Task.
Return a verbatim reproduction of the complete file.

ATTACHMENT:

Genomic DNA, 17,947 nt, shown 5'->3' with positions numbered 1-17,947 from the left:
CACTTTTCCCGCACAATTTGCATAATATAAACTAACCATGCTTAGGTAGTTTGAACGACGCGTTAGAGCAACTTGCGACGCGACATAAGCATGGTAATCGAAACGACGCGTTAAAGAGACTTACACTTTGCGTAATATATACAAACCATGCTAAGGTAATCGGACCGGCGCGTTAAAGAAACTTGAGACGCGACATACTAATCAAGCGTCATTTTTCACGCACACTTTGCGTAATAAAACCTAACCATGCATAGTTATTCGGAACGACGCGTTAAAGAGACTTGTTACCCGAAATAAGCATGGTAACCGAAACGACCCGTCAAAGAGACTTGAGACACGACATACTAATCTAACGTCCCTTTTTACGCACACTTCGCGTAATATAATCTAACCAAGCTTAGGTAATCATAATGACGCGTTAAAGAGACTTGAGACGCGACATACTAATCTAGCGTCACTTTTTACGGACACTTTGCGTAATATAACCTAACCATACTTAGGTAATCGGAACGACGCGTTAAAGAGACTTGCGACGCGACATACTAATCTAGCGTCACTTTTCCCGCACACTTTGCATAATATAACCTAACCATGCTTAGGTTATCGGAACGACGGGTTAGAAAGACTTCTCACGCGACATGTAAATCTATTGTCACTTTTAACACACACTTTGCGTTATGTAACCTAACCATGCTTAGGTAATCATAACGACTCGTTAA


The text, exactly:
Genomic DNA, 17,947 nt, shown 5'->3' with positions numbered 1-17,947 from the left:
CACTTTTCCCGCACAATTTGCATAATATAAACTAACCATGCTTAGGTAGTTTGAACGACGCGTTAGAGCAACTTGCGACGCGACATAAGCATGGTAATCGAAACGACGCGTTAAAGAGACTTACACTTTGCGTAATATATACAAACCATGCTAAGGTAATCGGACCGGCGCGTTAAAGAAACTTGAGACGCGACATACTAATCAAGCGTCATTTTTCACGCACACTTTGCGTAATAAAACCTAACCATGCATAGTTATTCGGAACGACGCGTTAAAGAGACTTGTTACCCGAAATAAGCATGGTAACCGAAACGACCCGTCAAAGAGACTTGAGACACGACATACTAATCTAACGTCCCTTTTTACGCACACTTCGCGTAATATAATCTAACCAAGCTTAGGTAATCATAATGACGCGTTAAAGAGACTTGAGACGCGACATACTAATCTAGCGTCACTTTTTACGGACACTTTGCGTAATATAACCTAACCATACTTAGGTAATCGGAACGACGCGTTAAAGAGACTTGCGACGCGACATACTAATCTAGCGTCACTTTTCCCGCACACTTTGCATAATATAACCTAACCATGCTTAGGTTATCGGAACGACGGGTTAGAAAGACTTCTCACGCGACATGTAAATCTATTGTCACTTTTAACACACACTTTGCGTTATGTAACCTAACCATGCTTAGGTAATCATAACGACTCGTTAA